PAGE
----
Getting a well-fitting motorcycle jacket is essential for being comfortable on your bike and enjoying the ride. More importantly, it’s necessary to keep you as safe as possible in case of an accident.
At 6’3” with an 80-inch wingspan, I know how difficult this can be. However, if you follow the advice below, getting a motorcycle jacket that maximizes both comfort and safety will be much easier.
Taking Your Measurements
If you want a motorcycle that fits correctly, the first step is taking your measurements.
The most important measurements you need are chest and arms if you’re a man, plus waist if you’re a woman.
Occasionally, some men’s jackets also fit by waist, and there are other measurements you may see on size charts like back length.
This one is the most straightforward. Wrap the tape measure around your chest at its largest part, going under the armpits. If you’re a woman, this includes your breasts.
To measure your arm length, stand up straight with your arms at your side. Then run the measure from the top of your shoulder and down the outside of your arm to your wrist.
This measurement is much easier if you have someone help you.
To measure your waist, wrap the tape measure around your torso right at the level of your belly button. The tape should be right at the top of your hip bones.
Make sure to keep it parallel to the floor, or you’ll get a longer measurement than you should.
With these measurements, you can use the manufacturer’s size chart to find the right size for that specific jacket model.
However, you may often find that while your chest size is a large, your arm length is an XL (my particular curse). This is why checking the following aspects of the fit is so important.
Read our guide to motorcycle jackets for tall riders.
Jacket length is where most new riders make mistakes when picking out their first motorcycle jacket.
Motorcycle jackets run much shorter than average jackets, and for good reason. You don’t want it getting caught under your butt, bunching against your legs, catching the wind and riding up, or anything else that would hinder your movement.
A well-fitting motorcycle jacket should come down to the same level as your belt when standing. It should just barely rest against your thighs without bunching up and getting in the way when sitting on the bike.
Jacket tightness is one of the hardest things to get right about your jacket fit. You have to find the Goldilocks jacket that’s not too tight or too loose, but juuuust right.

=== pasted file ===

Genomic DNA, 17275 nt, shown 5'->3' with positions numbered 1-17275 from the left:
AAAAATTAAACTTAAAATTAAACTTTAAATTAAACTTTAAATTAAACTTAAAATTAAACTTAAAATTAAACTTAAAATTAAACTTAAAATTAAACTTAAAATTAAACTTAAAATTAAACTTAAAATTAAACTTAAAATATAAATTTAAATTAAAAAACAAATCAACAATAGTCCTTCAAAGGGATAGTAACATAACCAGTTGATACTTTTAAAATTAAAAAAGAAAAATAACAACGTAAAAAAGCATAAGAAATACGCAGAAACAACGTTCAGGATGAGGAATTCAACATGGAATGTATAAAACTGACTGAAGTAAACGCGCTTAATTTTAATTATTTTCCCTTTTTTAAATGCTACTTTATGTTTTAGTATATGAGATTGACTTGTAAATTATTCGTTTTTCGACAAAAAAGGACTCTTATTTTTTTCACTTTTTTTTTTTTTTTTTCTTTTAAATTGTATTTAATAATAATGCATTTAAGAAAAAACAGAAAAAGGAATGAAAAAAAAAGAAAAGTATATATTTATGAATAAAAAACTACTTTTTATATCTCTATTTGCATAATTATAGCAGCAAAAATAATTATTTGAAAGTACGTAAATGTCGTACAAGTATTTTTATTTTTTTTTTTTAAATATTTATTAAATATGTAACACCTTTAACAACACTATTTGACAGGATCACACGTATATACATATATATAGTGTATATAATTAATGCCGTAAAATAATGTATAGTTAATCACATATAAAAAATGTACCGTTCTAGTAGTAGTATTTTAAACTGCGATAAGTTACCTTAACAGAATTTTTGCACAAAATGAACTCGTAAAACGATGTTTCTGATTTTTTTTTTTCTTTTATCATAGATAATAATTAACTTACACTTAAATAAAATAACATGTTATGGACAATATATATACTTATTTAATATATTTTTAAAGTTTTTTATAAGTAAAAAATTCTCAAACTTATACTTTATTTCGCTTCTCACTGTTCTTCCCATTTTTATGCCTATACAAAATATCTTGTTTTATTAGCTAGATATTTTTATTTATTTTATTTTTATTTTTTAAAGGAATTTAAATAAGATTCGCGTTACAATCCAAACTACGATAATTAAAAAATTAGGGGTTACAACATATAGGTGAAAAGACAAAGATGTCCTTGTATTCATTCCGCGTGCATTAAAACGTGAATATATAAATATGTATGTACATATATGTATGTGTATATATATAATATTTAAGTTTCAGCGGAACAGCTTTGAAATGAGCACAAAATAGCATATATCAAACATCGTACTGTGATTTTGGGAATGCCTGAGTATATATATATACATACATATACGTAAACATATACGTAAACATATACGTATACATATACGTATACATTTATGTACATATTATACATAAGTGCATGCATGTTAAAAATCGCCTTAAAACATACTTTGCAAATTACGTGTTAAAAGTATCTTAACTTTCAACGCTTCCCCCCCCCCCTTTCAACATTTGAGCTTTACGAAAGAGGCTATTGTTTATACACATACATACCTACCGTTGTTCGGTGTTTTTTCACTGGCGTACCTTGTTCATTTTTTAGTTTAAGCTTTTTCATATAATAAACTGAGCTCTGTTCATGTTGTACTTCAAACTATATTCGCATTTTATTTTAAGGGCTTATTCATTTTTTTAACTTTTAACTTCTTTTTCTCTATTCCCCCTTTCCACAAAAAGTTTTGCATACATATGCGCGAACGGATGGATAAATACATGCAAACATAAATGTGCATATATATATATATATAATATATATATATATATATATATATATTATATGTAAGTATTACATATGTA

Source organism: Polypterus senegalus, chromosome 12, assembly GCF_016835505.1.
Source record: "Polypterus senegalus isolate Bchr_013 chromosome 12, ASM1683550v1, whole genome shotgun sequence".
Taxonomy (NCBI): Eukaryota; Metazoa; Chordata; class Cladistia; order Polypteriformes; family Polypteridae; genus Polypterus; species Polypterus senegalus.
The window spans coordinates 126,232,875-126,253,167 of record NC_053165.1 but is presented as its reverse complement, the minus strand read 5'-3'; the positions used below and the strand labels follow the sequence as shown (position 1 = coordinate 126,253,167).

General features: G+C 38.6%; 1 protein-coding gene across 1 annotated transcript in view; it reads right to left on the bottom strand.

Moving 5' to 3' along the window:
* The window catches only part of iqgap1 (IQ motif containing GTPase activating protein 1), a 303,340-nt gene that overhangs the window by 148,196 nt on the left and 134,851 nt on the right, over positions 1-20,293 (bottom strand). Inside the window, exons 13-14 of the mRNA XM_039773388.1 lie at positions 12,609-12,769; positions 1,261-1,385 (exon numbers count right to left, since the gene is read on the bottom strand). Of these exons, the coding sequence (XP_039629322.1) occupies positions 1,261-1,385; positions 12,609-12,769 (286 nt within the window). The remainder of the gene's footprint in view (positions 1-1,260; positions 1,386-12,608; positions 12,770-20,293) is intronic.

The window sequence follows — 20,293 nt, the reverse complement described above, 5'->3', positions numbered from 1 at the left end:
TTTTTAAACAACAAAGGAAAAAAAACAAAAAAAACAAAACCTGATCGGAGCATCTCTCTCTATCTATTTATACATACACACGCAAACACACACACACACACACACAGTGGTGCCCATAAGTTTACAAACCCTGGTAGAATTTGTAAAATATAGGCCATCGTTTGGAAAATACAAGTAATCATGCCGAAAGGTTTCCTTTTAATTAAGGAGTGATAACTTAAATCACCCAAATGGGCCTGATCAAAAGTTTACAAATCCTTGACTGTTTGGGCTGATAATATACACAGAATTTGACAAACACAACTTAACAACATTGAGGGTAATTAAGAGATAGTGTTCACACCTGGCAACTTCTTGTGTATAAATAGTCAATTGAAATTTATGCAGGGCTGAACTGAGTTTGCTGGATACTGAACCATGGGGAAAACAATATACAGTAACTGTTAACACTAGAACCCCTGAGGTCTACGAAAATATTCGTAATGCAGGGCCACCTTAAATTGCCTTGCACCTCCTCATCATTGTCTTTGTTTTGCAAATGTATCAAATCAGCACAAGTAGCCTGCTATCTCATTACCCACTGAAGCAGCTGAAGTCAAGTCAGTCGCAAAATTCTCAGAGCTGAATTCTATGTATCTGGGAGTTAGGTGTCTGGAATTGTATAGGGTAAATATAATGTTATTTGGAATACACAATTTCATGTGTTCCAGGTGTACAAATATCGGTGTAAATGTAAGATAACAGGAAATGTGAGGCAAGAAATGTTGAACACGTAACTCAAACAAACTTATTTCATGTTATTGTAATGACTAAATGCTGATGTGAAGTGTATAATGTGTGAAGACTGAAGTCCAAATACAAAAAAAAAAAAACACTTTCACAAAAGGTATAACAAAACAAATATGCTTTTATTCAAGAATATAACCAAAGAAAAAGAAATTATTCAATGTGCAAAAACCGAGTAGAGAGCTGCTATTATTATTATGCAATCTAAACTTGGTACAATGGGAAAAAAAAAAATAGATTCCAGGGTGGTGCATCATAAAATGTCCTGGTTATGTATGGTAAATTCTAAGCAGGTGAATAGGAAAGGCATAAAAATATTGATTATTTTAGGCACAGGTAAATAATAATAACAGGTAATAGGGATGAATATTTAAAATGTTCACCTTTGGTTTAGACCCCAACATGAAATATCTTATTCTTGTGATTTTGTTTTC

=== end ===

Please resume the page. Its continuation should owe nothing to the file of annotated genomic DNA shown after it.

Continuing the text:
In general, you probably do want a tighter motorcycle jacket than you’d typically buy for any other type of jacket.
A loose jacket means it will flap around and can get in the way of your movements. It can also catch the wind, which slows you down and, more importantly, is dangerous because it exposes skin in case of an accident.
That said, your jacket can’t be too tight, or you won’t be able to move adequately for control and comfort. When you try on a jacket, move your arms in front of you to make sure you have a decent range of motion.
A good rule of thumb to remember for jacket fitting: You shouldn’t be able to put on or take the jacket off by pulling it over your head. You should have to unzip it.
While you’re riding a motorcycle, your arms are out in front of you. As a result, the sleeves need to be flexible enough to allow for movement while still being tight enough to keep your skin protected in case of a crash.
For this reason, I recommend that you prioritize sleeve fit over torso fit if you’re having trouble finding a jacket that matches both perfectly because you’re a long drink of water like myself.
Test out the jacket by moving your arms out in front of you, making sure the jacket isn’t too tight to control the motorcycle but still secure enough to protect your arms down to your gloves.
Certain jackets have features that make the sleeves fit better, which means you can get better sizing overall. These include flaps and flexible material at the elbows and shoulders.
You don’t want to choke yourself, but the collar of your jacket should be tight. Otherwise, it will catch the wind, causing drag and causing the jacket to expand with air like a balloon.
To help with this, make sure the zipper goes as close to the top of the collar as possible or that there is some other collar fastener like buttons.
It’s much easier to get the right fit if your motorcycle jacket is adjustable. Many jackets have adjustable straps or zippers at the waist, wrists, and sometimes even elbows or shoulders.
Finding an adjustable jacket can be your saving grace if you have an uncommon body type. Try these first, adjusting them wherever you don’t conform to the standard size to see if you can get a good fit.
Lastly, you want to consider the style of your motorcycle jacket: American, European, or Race.
American jackets are looser, especially at the arms, giving you more comfort and range of motion on touring bikes, customs, and those big American choppers that just scream USA.
Sometimes referred to as “regular” or “touring” jackets, these are better for long tours where you’re sitting in a relaxed position with the arms further extended.
European fits are a bit tighter and sportier. They’re more suitable for sports bikes where you’re angled more towards the handlebars.
Race fits are, of course, for racing. They’re the tightest and often have pre-curved arms conducive to the full-tuck riding position that racers employ.
Regardless of which style you choose, make sure it fits correctly based on all the above principles. This way, you’ll be as safe and comfortable as possible while riding.
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